Las Vegas, Nevada - The U.S. Attorney’s Office for the District of Nevada, FBI Las Vegas Field Office, and AARP Nevada held an interactive telephonic town hall on June 30, at 10 a.m. PDT, to share information about common gift card fraud schemes and prevention tips.
During the hour-long town hall, an Assistant U.S. Attorney and FBI Supervisory Special Agent will discuss common scams to be aware of and provide tips to protect you and your loved ones. Following the presentations, callers will have the opportunity to ask questions.
According to the Federal Trade Commission, in 2020, Nevadans over the age of 60 lost more than $36.5M. In fact, Nevada ranked first among all states for the number of total fraud reports in 2020 with 35,533.
If you or someone you know is age 60 or older and has been a victim of financial fraud, help is standing by at the National Elder Fraud Hotline: 1-833-FRAUD-11 (1-833-372-8311). This U.S. Department of Justice hotline, managed by the Office for Victims of Crime, is staffed by experienced professionals who provide personalized support to callers by assessing the needs of the victim, and identifying relevant next steps. Case managers will identify appropriate reporting agencies, provide information to callers to assist them in reporting, connect callers directly with appropriate agencies, and provide resources and referrals, on a case-by-case basis. Reporting is the first step. Reporting can help authorities identify those who commit fraud and reporting certain financial losses due to fraud as soon as possible can increase the likelihood of recovering losses. The hotline is staffed 7 days a week from 6:00 a.m. to 11:00 p.m. eastern time. English, Spanish and other languages are available.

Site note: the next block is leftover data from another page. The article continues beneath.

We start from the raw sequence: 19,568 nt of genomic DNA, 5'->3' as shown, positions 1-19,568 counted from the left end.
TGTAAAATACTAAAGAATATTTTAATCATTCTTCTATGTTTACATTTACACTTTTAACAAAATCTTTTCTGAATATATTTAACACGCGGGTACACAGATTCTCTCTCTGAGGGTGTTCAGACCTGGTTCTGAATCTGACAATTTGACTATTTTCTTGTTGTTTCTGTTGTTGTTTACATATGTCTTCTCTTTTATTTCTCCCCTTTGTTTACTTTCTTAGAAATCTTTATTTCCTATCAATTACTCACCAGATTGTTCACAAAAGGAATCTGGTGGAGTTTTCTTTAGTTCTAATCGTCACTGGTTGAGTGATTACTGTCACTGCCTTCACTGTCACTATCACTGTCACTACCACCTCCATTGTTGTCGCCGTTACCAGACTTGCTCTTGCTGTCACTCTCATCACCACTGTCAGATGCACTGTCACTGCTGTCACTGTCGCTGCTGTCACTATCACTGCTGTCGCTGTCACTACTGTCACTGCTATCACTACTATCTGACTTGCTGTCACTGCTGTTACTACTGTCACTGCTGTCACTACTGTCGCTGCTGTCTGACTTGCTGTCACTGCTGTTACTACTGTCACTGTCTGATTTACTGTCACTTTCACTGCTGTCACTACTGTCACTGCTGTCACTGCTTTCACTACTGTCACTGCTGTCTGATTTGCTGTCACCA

In addition, you can report potential elder fraud to the FBI at www.ic3.gov or by calling 1-800-CALLFBI (225-5324). Similarly, you can call AARP’s Fraud Watch Network helpline at 1-877-908-3360 to report a scam. You can also find tip sheets and sign up for fraud alerts at the Fraud Watch Network site, www.aarp.org/fraud.
To learn more about the Department of Justice’s efforts to stop elder fraud, please visit the Elder Justice website at https://www.justice.gov/elderjustice.